Case Management Conference5
Fifty (50) days after arraignment, a Case Management Conference will be held. At this conference, the Court will explore the possibility of a non-trial disposition. At this time the Court may, in its discretion, participate in settlement negotiations and guilty plea hearings are often scheduled at this time. If the case cannot be resolved without a trial. the Court will set a Pretrial Conference in 30 days and order a Joint Pretrial Statement filed in 26 days.
 Pretrial Conference5
A Pretrial Conference is generally held 30 days after the Case Management Conference. All attorneys are required to meet and jointly file a Joint Pretrial Statement with the Court setting forth all anticipated witnesses, defenses and motions and any issues which remain in dispute. This statement must be signed by the prosecutor and defense attorneys and filed no later than 4 days before the conference.
 Trials and Pleas5
If the defendant is not accepted into the Adult Diversion Program, then a finding of guilt or innocence must be made. In many cases, the Defense Attorney and the Deputy County Attorney will negotiate a Plea Agreement, in which the defendant will plea to all or some of the original charges or to lesser charges agreeable to the parties involved. If no Plea Agreement is reached, the case will proceed to trial. If there is a trial, victims, witnesses, law enforcement officers, and expert witnesses can be subpoenaed (summoned) to testify before the Judge or a jury who will decide the guilt or innocence of the defendant.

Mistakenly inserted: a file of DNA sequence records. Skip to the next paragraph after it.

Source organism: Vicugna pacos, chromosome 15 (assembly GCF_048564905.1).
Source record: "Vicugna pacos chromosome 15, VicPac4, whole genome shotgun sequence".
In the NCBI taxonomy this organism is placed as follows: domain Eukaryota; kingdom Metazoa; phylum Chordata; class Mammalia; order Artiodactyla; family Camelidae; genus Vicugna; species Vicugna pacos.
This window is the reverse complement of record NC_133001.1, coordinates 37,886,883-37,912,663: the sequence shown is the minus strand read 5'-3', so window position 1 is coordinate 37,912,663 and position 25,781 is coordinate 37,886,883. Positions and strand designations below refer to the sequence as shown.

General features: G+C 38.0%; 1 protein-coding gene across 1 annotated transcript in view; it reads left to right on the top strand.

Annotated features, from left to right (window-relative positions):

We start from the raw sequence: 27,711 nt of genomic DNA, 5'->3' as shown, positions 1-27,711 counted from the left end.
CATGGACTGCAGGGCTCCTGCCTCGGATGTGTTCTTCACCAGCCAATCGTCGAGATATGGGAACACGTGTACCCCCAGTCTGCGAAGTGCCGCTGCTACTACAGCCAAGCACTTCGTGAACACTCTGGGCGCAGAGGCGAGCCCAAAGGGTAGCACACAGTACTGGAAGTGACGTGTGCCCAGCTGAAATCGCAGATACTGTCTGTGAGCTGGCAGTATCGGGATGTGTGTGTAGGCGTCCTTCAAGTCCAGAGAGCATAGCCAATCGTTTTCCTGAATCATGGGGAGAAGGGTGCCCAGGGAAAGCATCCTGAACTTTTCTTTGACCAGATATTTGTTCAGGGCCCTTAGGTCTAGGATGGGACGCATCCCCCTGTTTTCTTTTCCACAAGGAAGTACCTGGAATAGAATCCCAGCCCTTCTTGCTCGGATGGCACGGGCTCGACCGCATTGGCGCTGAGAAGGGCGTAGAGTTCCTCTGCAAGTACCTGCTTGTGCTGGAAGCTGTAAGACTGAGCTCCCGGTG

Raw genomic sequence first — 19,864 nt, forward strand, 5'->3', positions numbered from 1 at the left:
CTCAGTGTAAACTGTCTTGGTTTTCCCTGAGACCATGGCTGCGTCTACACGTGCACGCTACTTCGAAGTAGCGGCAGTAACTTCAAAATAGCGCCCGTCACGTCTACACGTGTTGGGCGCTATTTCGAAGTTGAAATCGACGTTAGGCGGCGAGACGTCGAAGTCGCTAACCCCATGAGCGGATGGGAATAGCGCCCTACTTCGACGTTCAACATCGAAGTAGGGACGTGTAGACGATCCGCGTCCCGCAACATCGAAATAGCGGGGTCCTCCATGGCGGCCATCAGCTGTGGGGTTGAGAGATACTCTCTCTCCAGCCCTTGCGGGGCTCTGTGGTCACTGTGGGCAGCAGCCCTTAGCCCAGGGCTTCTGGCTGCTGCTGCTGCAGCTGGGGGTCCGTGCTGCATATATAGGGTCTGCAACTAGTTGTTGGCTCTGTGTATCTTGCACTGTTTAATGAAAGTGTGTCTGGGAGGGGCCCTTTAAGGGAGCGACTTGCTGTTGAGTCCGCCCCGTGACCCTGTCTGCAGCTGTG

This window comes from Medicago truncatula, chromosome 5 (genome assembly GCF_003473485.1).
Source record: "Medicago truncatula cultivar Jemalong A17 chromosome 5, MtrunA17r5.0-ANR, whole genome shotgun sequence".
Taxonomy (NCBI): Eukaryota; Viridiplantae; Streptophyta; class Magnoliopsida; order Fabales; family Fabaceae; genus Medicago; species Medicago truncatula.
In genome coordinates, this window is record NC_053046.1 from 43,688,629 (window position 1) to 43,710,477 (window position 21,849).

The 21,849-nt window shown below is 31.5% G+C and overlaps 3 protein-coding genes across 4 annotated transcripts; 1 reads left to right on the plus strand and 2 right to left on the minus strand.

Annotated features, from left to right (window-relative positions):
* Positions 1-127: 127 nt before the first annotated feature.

If there is a finding of guilt (by plea or trial), the Court will set a time for sentencing. Generally, the date will be within four weeks for those in custody and five to six weeks for those out of custody. If there is a reasonable possibility the defendant will receive prison time, the State may request that the Court order the defendant be taken into custody and the Court is required by statute to do so.

The Court will order the preparation of a pre-sentence report by the Adult Probation Department. The report provides information concerning the offense, the defendant's criminal, social, educational, employment, and mental health history. The report will also provide statements from the defendant and victim(s) and an evaluation by the investigating officer.

Either party may request a hearing to present aggravating or mitigating factors before sentencing. Additionally, the defendant, victim and other interested persons may submit letters for the Court's consideration prior to sentencing.


Following a defendant's Change of Plea or conviction at trial, the Court instructs the defendant to report to the Adult Probation Department for the development of a pre-sentence investigation. Probation officers conduct investigations to assist the Court in determining an appropriate sentence.

If probation is granted, it may occur under various levels of supervision. The most common level of supervision requires the defendant to report in person as directed, file monthly written reports, make monthly payments of fines and fees, participate in counseling as directed, maintain employment and not violate any state, federal or local laws. Additionally, the conditions may include requirements for community service, educational programs, mental health counseling, alcohol abstinence and/or antabuse, electronic monitoring, jail and other conditions that are deemed appropriate.

An individual requiring a greater level of supervision may be placed on INTENSIVE PROBATION SUPERVISION, the most restrictive supervision during which the defendant is required to maintain full-time employment, perform 40 hours of community service per month, and remain at his/her residence unless authorized by the probation officer. Specialized caseloads also provide greater levels of supervision and focus on addressing the needs of the sex offender, seriously mentally ill, special learning population, drug offenders and aggravated DUI.